Public health experts share open letter defending anti-racism protests during the pandemic
Photo by Clay Banks on Unsplash

More than 1200 public health experts, infectious disease professionals, and community stakeholders have signed onto an open letter explaining why they support anti-racism protests happening across the country despite the potential risk of coronavirus spread.

According to Slate, the letter, written by infectious disease experts at University of Washington with input from other colleagues, comes after an avalanche of media requests asking them to comment on the COVID-19 risks associated with public gatherings.

The letter opens with describing the differences between the largely white anti-stay-at-home-order protests we saw last month and the protests against racial injustice and police brutality we are seeing now, stating that the response "must be wholly different" and that "infectious disease experts must be clear and consistent in prioritizing an anti-racist message."

The letter is clear on why these protests must be supported. "White supremacy is a lethal public health issue that predates and contributes to COVID-19," it states. "In addressing demonstrations against white supremacy, our first statement must be one of unwavering support for those who would dismantle, uproot, or reform racist institutions."

But what about social distancing? The letter addresses that question too:


"Staying at home, social distancing, and public masking are effective at minimizing the spread of COVID-19. To the extent possible, we support the application of these public health best practices during demonstrations that call attention to the pervasive lethal force of white supremacy. However, as public health advocates, we do not condemn these gatherings as risky for COVID-19 transmission. We support them as vital to the national public health and to the threatened health specifically of Black people in the United States. We can show that support by facilitating safest protesting practices without detracting from demonstrators' ability to gather and demand change. This should not be confused with a permissive stance on all gatherings, particularly protests against stay-home orders. Those actions not only oppose public health interventions, but are also rooted in white nationalism and run contrary to respect for Black lives. Protests against systemic racism, which fosters the disproportionate burden of COVID-19 on Black communities and also perpetuates police violence, must be supported."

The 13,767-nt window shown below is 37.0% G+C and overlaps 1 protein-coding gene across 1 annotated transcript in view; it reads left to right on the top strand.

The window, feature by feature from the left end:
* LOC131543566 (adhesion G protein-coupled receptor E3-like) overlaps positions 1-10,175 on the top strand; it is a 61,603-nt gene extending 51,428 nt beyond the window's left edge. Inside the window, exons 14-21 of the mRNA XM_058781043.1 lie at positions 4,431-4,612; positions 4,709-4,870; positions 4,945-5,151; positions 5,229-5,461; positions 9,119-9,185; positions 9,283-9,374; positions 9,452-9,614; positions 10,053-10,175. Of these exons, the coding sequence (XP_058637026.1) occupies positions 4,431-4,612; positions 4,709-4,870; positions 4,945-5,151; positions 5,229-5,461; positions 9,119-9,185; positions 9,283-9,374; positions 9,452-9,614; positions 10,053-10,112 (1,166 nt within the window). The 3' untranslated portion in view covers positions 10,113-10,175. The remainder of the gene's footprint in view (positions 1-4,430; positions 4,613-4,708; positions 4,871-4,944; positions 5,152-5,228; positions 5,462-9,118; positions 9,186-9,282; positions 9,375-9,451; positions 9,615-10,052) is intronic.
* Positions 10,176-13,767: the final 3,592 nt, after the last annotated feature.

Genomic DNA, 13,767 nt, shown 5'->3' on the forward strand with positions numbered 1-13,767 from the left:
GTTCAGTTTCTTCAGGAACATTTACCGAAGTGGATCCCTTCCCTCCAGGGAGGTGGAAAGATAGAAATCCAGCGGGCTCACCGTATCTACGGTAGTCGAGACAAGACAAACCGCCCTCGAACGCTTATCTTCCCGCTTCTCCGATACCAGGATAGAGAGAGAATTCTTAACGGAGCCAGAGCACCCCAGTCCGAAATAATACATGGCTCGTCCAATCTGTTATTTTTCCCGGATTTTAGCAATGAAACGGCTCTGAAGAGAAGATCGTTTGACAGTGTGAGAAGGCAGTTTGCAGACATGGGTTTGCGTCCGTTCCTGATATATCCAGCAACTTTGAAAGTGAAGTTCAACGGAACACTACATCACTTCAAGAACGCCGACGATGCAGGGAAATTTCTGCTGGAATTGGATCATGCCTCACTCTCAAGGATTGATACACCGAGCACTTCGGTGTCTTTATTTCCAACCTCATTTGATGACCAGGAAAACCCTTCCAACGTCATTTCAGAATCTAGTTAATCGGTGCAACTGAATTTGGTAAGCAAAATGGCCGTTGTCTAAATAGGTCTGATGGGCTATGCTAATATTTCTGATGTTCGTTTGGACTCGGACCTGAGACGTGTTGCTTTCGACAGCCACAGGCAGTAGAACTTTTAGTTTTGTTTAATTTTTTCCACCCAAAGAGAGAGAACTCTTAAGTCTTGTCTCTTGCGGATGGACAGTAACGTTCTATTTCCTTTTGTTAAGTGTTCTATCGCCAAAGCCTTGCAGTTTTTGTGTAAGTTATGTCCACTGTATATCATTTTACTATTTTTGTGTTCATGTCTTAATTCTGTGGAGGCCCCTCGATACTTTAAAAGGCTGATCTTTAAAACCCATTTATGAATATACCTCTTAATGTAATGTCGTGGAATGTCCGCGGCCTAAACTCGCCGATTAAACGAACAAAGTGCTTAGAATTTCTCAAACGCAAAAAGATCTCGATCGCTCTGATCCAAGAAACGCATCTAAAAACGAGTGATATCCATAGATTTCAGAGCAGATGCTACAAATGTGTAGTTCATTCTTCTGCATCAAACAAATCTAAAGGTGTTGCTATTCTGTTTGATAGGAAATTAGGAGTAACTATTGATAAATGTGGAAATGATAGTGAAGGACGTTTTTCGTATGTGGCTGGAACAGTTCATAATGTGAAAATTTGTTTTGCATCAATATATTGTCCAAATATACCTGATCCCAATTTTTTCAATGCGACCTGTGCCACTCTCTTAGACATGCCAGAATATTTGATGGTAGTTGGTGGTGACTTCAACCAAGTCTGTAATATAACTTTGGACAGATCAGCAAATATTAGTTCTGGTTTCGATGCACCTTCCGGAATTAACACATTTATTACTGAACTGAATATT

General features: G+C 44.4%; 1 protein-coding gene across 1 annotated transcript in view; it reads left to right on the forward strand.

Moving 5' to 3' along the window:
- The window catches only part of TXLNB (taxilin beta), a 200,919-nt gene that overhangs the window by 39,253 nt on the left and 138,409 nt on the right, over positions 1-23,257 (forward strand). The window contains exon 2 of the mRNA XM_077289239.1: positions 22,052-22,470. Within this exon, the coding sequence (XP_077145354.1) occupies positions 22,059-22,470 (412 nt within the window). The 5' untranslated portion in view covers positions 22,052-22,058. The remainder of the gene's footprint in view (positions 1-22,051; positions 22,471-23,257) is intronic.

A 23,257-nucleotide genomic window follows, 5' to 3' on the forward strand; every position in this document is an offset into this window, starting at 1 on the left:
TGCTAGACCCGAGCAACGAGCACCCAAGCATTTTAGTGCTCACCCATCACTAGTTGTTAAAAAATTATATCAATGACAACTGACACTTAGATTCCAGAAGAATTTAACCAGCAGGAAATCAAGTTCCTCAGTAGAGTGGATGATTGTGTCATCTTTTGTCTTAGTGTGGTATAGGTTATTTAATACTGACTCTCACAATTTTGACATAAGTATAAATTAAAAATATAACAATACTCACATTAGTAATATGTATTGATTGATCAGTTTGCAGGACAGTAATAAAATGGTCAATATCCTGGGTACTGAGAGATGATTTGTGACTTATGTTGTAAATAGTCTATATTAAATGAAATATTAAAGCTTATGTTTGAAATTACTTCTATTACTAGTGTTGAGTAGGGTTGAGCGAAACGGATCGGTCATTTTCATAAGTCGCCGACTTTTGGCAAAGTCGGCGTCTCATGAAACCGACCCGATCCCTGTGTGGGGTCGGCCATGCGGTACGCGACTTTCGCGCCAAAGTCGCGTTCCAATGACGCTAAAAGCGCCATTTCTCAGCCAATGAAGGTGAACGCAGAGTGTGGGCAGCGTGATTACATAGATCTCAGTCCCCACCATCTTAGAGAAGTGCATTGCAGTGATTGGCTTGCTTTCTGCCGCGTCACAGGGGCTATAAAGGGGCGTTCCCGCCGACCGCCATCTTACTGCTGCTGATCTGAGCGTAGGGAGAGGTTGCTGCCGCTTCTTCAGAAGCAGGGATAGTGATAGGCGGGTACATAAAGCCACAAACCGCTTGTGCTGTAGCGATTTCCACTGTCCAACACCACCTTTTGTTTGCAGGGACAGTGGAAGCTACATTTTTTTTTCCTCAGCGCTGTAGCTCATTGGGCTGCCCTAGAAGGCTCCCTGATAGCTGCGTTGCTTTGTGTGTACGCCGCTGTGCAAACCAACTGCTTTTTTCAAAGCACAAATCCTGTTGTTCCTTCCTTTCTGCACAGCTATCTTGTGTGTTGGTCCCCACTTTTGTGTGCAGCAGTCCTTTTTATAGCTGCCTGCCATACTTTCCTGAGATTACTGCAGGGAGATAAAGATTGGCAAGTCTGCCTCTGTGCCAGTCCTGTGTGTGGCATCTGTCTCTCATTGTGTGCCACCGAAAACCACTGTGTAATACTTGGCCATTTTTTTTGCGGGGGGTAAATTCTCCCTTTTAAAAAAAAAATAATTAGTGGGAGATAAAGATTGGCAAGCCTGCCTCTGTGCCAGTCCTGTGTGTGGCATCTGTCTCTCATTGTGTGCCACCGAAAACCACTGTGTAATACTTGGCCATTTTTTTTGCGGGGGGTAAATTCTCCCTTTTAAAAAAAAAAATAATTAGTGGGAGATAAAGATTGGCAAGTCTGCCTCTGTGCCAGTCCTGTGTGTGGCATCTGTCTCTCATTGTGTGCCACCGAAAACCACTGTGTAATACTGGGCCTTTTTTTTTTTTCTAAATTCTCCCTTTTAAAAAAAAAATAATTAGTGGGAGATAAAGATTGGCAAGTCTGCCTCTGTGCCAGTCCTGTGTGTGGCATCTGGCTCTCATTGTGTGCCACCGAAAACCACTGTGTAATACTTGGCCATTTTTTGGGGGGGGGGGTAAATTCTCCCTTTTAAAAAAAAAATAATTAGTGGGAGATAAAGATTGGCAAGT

After listing public health recommendations for police handling of protesters—which includes opposing the arrest of peaceful protester, the use of "tear gas, smoke, or other respiratory irritants" and disbanding protests under the guise of protecting people from COVID-19—the letter offers "harm reduction strategies" for keeping protests as safe as possible. These suggestions include using face coverings, keeping six feet between protesters where possible, moving in groups you are already in close contact with, and staying home if sick.

Further, guidelines were given for allies to help facilitate safe protests, including providing masks and hand-washing stations, providing eye protection or face shields, offering single-serving food or beverages, offering ways to mark 6-foot distancing, and donating bail money for protesters.